For Reel

Big Business Girl (1931)
August 27, 2012, 6:31 am
Filed under: Reviews | Tags: , ,

Director: William A. Seiter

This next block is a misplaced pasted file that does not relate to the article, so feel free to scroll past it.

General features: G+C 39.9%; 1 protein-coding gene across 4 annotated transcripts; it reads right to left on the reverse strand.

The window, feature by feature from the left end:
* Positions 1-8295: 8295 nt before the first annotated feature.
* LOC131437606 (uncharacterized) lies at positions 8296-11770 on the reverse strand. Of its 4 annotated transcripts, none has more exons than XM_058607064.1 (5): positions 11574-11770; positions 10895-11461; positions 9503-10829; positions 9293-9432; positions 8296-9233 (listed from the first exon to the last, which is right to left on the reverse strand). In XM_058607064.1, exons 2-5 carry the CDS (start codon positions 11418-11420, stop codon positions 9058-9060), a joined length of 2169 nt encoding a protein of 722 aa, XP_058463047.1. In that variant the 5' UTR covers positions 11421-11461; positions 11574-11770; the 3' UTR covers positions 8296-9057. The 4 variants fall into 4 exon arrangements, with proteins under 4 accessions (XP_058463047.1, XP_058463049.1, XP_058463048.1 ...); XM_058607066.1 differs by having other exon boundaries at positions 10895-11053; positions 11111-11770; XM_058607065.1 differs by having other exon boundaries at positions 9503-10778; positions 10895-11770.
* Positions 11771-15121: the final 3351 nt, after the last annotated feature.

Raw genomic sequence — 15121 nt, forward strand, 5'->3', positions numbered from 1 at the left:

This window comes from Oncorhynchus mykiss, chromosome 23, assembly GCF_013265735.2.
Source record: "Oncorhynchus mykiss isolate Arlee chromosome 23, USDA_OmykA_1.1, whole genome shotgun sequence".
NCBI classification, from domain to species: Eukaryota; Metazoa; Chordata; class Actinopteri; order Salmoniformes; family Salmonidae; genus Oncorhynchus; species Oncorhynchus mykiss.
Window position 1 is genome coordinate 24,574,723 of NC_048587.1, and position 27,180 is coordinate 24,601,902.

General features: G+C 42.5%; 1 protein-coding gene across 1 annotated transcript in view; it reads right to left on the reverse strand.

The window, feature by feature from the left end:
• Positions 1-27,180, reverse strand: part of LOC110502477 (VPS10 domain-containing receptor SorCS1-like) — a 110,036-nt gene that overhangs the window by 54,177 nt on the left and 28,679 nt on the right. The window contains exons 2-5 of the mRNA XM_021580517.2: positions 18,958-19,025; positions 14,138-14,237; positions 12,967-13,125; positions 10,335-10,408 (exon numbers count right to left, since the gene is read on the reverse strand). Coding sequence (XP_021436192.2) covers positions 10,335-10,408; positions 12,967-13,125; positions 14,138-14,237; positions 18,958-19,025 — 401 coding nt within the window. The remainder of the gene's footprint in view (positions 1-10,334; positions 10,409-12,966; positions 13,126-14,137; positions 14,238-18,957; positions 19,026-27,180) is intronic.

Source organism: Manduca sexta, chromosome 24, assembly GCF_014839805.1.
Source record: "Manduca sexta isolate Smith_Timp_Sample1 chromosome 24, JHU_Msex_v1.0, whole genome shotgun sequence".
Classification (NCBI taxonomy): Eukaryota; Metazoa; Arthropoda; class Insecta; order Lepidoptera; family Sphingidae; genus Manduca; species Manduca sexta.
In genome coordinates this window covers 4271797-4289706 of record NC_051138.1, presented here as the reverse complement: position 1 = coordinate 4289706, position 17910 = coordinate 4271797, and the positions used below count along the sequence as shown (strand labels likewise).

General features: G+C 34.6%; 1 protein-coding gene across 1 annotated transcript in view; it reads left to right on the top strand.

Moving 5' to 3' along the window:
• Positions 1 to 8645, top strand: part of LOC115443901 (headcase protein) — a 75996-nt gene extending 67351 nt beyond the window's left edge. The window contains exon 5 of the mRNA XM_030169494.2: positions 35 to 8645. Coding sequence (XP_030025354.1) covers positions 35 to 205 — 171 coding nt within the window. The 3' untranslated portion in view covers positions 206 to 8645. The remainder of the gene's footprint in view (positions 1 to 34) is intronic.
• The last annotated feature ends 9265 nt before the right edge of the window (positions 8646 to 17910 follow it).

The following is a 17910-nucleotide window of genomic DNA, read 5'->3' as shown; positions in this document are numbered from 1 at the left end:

One of many films of the pre-Code era in which a driven woman makes it only so far up the corporate ladder before romance brings her back down to earth, Big Business Girl stars then 18-year-old Loretta Young as a woman who uses both her intelligence and sex appeal to find steady career progression in the advertising world. The problem is that she, unbeknownst to her wolfish boss played by Ricardo Cortez, is married to Frank Albertson, a bandleader who has taken a job in Paris. Cinematographer Sol Polito constructs an excellent opening sequence in which young, lustful couples struggle to keep their hands off of each other at a ball. The camera contributes to a vivid sense of place, with the relationship between the leads made clear using clever compositions, as well as a number of comedic vignettes rendered all-the-more funny using precise blocking (a young woman’s dress accentuates her ample derriere in the foreground as an old society matron scoffs in the background). Neither Young or Albertson are particularly exciting on screen – Young, beautiful as she is, doesn’t have the sexual cunning of Barbara Stanwyck in Baby Face, and Albertson is obnoxious, spending the entirety of the picture jealously whining. The middle section drags, but a late appearance by Joan Blondell as a sassy prostitute enlivens the material once again, aiding the sinking production with a satisfying finish.